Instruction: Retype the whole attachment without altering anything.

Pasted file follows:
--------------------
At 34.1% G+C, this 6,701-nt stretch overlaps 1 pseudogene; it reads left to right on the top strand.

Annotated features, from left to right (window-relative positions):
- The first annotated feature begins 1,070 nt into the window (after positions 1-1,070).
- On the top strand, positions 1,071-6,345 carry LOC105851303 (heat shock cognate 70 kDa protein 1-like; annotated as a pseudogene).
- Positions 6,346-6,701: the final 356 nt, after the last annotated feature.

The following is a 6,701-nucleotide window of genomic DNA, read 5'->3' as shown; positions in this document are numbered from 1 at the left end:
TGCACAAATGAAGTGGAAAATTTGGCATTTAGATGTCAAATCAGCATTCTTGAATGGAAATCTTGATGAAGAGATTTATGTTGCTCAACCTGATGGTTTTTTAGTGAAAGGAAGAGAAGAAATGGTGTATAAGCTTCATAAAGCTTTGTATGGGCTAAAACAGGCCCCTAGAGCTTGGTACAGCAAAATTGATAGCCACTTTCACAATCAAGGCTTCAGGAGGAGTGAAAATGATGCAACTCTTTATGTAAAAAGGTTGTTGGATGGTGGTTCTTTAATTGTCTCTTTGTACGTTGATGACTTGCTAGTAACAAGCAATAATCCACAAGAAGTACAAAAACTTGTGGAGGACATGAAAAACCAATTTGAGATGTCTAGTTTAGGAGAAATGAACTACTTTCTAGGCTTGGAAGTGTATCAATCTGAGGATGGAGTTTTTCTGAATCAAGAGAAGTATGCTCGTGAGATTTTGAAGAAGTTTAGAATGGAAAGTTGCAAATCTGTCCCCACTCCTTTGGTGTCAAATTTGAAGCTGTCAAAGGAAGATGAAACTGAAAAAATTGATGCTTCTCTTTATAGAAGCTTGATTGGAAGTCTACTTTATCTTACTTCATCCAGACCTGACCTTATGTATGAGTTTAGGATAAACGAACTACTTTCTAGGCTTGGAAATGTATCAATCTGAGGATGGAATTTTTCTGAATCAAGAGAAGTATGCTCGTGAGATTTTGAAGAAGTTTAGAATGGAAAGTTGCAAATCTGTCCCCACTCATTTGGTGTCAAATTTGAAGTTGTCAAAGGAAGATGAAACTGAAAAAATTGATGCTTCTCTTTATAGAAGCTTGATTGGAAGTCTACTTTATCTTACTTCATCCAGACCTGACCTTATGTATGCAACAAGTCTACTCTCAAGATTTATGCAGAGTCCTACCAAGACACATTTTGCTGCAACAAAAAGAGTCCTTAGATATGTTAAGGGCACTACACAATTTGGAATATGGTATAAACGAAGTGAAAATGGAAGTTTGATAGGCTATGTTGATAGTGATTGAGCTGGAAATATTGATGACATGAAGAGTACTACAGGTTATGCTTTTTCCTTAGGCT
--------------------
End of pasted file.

At 34.1% G+C, this 6,701-nt stretch overlaps 1 pseudogene; it reads left to right on the top strand.

Annotated features, from left to right (window-relative positions):
- The first annotated feature begins 1,070 nt into the window (after positions 1-1,070).
- On the top strand, positions 1,071-6,345 carry LOC105851303 (heat shock cognate 70 kDa protein 1-like; annotated as a pseudogene).
- Positions 6,346-6,701: the final 356 nt, after the last annotated feature.

The following is a 6,701-nucleotide window of genomic DNA, read 5'->3' as shown; positions in this document are numbered from 1 at the left end:
TGCACAAATGAAGTGGAAAATTTGGCATTTAGATGTCAAATCAGCATTCTTGAATGGAAATCTTGATGAAGAGATTTATGTTGCTCAACCTGATGGTTTTTTAGTGAAAGGAAGAGAAGAAATGGTGTATAAGCTTCATAAAGCTTTGTATGGGCTAAAACAGGCCCCTAGAGCTTGGTACAGCAAAATTGATAGCCACTTTCACAATCAAGGCTTCAGGAGGAGTGAAAATGATGCAACTCTTTATGTAAAAAGGTTGTTGGATGGTGGTTCTTTAATTGTCTCTTTGTACGTTGATGACTTGCTAGTAACAAGCAATAATCCACAAGAAGTACAAAAACTTGTGGAGGACATGAAAAACCAATTTGAGATGTCTAGTTTAGGAGAAATGAACTACTTTCTAGGCTTGGAAGTGTATCAATCTGAGGATGGAGTTTTTCTGAATCAAGAGAAGTATGCTCGTGAGATTTTGAAGAAGTTTAGAATGGAAAGTTGCAAATCTGTCCCCACTCCTTTGGTGTCAAATTTGAAGCTGTCAAAGGAAGATGAAACTGAAAAAATTGATGCTTCTCTTTATAGAAGCTTGATTGGAAGTCTACTTTATCTTACTTCATCCAGACCTGACCTTATGTATGAGTTTAGGATAAACGAACTACTTTCTAGGCTTGGAAATGTATCAATCTGAGGATGGAATTTTTCTGAATCAAGAGAAGTATGCTCGTGAGATTTTGAAGAAGTTTAGAATGGAAAGTTGCAAATCTGTCCCCACTCATTTGGTGTCAAATTTGAAGTTGTCAAAGGAAGATGAAACTGAAAAAATTGATGCTTCTCTTTATAGAAGCTTGATTGGAAGTCTACTTTATCTTACTTCATCCAGACCTGACCTTATGTATGCAACAAGTCTACTCTCAAGATTTATGCAGAGTCCTACCAAGACACATTTTGCTGCAACAAAAAGAGTCCTTAGATATGTTAAGGGCACTACACAATTTGGAATATGGTATAAACGAAGTGAAAATGGAAGTTTGATAGGCTATGTTGATAGTGATTGAGCTGGAAATATTGATGACATGAAGAGTACTACAGGTTATGCTTTTTCCTTAGGCT